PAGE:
Several guides to protecting and encrypting your data are available online for free:

- The 2012 edition of CPJ’s Journalist Security Guide from CPJ has added chapters on how to protect your communications from surveillance and secure your data. You can download the guide here.

- SaferMobile.org, a non-profit helping journalists, has a new Mobile Security Survival Guide. It covers topics such as how to disable the GPS in your phone, set up secure communications and protect sensitive information. It also has links to best practices for using satellite phones.

- The web site Media Helping Media recently posted “Tips for Staying Safe on Mobile,” which includes information on staying anonymous while using social media, uploading photos and stories safely, and browsing the internet securely.

- If you want a condensed summary of these and other security tips,  Lauren Wolfe, a former editor at CPJ and director of Women Under Siege, Tweeted tips from two seminars on journalism security held on World Press Freedom Day. You can find a Storify of the information she gleaned here.

Here are a few precautions suggested in all these guides:
-Take the battery out of your phone (don’t simply turn it off) to make sure it’s not transmitting its location to the cellphone network. (Don’t take an iPhone to meet sources who may be targeted.)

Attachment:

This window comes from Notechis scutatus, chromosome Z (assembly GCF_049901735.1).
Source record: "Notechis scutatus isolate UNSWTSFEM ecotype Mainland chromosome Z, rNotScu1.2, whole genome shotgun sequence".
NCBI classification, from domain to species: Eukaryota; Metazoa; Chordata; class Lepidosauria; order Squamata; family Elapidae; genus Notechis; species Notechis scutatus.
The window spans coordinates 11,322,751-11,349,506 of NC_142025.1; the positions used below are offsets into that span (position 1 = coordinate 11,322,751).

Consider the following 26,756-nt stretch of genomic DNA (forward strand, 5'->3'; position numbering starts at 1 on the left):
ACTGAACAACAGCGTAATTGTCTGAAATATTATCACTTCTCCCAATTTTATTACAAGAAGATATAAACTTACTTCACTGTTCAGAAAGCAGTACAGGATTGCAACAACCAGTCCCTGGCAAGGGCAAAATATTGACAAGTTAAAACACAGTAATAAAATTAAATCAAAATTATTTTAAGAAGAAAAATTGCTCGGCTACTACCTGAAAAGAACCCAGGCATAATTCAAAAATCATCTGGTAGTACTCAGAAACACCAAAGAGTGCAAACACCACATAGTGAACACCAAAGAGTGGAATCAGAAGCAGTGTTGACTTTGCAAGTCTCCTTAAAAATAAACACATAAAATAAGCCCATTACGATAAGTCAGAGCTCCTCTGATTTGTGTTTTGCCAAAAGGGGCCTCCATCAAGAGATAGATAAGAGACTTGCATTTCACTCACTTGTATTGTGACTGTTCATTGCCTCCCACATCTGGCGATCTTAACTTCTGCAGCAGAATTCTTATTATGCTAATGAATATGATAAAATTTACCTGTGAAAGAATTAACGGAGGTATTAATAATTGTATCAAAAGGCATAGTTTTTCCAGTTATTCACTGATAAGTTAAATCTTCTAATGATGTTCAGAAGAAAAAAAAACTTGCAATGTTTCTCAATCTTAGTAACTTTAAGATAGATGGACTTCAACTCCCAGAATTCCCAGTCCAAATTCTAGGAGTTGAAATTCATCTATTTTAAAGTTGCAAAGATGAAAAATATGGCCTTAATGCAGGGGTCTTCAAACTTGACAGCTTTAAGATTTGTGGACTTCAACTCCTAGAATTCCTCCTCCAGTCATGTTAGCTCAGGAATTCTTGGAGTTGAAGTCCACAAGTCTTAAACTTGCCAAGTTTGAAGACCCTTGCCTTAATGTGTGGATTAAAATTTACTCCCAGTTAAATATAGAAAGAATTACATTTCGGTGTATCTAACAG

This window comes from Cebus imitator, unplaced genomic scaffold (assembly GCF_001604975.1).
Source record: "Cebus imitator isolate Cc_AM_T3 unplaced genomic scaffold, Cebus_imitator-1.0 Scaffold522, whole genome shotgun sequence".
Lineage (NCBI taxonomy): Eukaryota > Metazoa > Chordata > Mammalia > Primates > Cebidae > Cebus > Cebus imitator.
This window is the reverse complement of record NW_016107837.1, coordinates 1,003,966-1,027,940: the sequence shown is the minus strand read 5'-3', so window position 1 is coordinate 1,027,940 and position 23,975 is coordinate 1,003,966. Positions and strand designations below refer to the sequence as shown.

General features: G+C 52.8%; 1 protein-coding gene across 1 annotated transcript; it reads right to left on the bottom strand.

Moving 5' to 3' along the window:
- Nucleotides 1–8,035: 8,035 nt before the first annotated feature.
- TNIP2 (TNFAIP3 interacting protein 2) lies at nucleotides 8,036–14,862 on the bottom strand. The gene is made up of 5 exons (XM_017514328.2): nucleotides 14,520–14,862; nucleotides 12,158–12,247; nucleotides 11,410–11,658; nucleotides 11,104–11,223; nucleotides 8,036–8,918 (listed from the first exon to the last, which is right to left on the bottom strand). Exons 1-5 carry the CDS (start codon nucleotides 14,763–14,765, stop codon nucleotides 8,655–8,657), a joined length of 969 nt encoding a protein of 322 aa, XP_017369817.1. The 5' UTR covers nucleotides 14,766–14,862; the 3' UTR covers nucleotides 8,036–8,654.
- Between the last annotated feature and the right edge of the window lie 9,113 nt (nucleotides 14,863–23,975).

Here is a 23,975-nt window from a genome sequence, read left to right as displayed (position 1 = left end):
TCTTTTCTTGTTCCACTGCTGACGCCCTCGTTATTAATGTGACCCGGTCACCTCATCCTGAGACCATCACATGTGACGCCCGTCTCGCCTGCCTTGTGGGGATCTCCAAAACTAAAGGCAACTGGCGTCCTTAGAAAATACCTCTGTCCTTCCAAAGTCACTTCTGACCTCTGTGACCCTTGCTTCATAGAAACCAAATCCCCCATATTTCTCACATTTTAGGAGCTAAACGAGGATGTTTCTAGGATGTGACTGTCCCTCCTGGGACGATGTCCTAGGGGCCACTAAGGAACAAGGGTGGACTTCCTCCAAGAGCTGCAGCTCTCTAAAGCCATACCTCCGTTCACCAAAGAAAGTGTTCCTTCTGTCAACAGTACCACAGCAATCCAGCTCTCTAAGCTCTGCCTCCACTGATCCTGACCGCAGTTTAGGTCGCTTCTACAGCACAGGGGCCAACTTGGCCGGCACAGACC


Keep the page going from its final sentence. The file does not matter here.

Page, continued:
-If you connect to social media or other major web sites from the field, install HTTPS Everywhere browser extension, which makes your web browsing more secure. Make sure your smartphone supports sites with the https:// prefix.

-Download contacts, captions and story notes to a secure computer when possible, then wipe your phone, including the log of calls and SMS messages.

-Text messaging is one of the least secure ways to communication. Encryption software is available to encode your messages. But note: CPJ’s Security Guide and other resources point out that using encryption may call attention to your communications.

Paranoid? Sure. But it’s not only your own safety you have to be concerned about.

Related articles
Were Journalists in Homs Targeted for Bombing?

Survival Training for Conflict Zones